League & targeting the Olympics
Paul Broughton OAM
In 1996, in the middle of the ARL v Super League war, Super League Administration conducted a modified game with nine players, instead of the international thirteen. The motive of whether it was to counter the World Rugby Sevens, or because of the overall availability of players is unclear. NZ defeated PNG in Fiji in 1996, and in 1997 in Townsville the series was played again with New Zealand defeating Western Samoa in the final. I signed Marcus Bai from the PNG team to the then Chargers from that event. In 2014 the Auckland Nines was conducted in Auckland with the 16 NRL clubs. Since that time the NRL has now conducted the World Cup Nines utilising NRL players.
The important new move is the establishment of the World Nines- playing for the Confederation Cup, a significant initiative of the Sport Strategic Group bringing new markets and new powerhouse nations into rugby league, and it is a sanctioned event by the IRL. Nines format is evolving with creation of a wonderful history.
The World Nines- playing for the Confederation Cup event starting from 2020 is the introduction of an innovative structure, whose rule stipulates that all NRL and Super League players, past and present, are ineligible to participate. This was initiated to ensure that by giving major recognition to an evolving tier in addition to the fully professional NRL game, new nations and a truly world -wide talent pool of men and women will regenerate and grow rugby league in an unprecedented way.
In addition, Sport Strategic Group has a charter through the preparation and delivery of its World Nines event to upskill administrators, media, operational people and officials. This developmental strategy will allow a ‘closing of the gap’ between the elite and new Participants, and expanded commercial markets. It also will encourage smaller nations to conduct nines format competitions, given they may not able to justify the 13 international game’s laws, but are able to conduct the modified nines format.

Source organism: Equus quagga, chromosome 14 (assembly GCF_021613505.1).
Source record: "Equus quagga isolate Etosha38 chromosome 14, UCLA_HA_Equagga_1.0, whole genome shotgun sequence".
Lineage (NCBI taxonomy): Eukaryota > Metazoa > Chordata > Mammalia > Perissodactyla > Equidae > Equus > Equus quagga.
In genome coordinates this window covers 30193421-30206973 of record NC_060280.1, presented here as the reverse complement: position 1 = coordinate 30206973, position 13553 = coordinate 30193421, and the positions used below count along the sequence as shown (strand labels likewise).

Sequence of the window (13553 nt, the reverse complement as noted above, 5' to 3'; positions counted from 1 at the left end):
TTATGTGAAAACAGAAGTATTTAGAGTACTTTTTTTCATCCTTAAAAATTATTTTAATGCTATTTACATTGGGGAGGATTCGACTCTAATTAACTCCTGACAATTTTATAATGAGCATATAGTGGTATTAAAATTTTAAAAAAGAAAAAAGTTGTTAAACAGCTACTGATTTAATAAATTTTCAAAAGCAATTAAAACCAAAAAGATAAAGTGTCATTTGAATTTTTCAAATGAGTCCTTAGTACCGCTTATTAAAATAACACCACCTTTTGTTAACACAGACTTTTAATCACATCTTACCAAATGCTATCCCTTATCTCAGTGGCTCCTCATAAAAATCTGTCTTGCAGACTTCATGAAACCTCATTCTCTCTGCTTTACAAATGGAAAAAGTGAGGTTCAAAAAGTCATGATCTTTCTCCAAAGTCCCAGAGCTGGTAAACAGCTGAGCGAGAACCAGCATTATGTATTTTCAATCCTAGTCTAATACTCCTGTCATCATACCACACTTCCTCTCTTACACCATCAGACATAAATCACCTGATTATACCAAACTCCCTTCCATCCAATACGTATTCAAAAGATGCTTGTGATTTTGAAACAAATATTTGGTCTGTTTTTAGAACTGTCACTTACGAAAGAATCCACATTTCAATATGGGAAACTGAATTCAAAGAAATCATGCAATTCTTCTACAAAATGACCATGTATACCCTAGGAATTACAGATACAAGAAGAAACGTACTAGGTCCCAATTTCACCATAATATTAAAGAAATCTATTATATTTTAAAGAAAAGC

An Olympic Games target by 2032
There is an opportunity to position Rugby League nines for inclusion in the Olympic Games by 2032 by leveraging the participation strategy that has been created by the World Nines-playing for the Confederation Cup from 2020.
The Olympic Games Charter indicates that in order to be accepted, a sport must be widely practiced by men in at least 75 countries and on four continents, and by women in no fewer than 40 countries and on three continents, and some other requirements that can be achieved, especially since the growth of womens participation.
The challenge is to target the sport of Rugby League utilising a nines format to be accepted as an Olympic sport at the (Queensland?) Olympic Games. This will require that in the leadup period to 2032, rugby league in the nines format must meet the Charter requirements. World Nines-playing for the Confederation Cup can significantly contribute to this eligibility attainment in an unprecedented way, as it is recognised as a sanctioned event and bringing into competition new powerhouse nations.
Indeed, the Olympic Games target is not one that can be achieved in isolation by the various rugby league administrations, be they the IRL, NRL or Super League, as competition structures and participation are consistently dominated by a limited pool of nations that do not meet Olympic Games Charter eligibility rules. It is the plethora of new powerhouse and small nations, through participation in World Nines starting from 2020, that is a vital contribution to aspiring to Olympic Game status.
World Nines – playing for the Confederation Cup from 2020, will encourage smaller nations or those that are not traditionally rugby league driven- particularly those in the Asia Pacific region, to conduct nines format competitions. Whilst their teams may not be strong financially or in player numbers, they will still be able to compete in an ‘Other Nationalities’ team. This means World Nines- playing for the Confederation Cup can have the nations recognised as individually competing nations, thus contributing to the 75 and 40 Olympic Games eligibility preparation.
Rugby League nines is played in villages, towns, cities ,states, nations at every level from the elite NRL level through to learners and kids playing in the park. It is a game that retains its integrity as it has not moved away from its rules of 1908.
We have an opportunity. A plan of action to advance Rugby League nines with a shared purpose by all participants for inclusion in the Olympic Games by 2032 is on.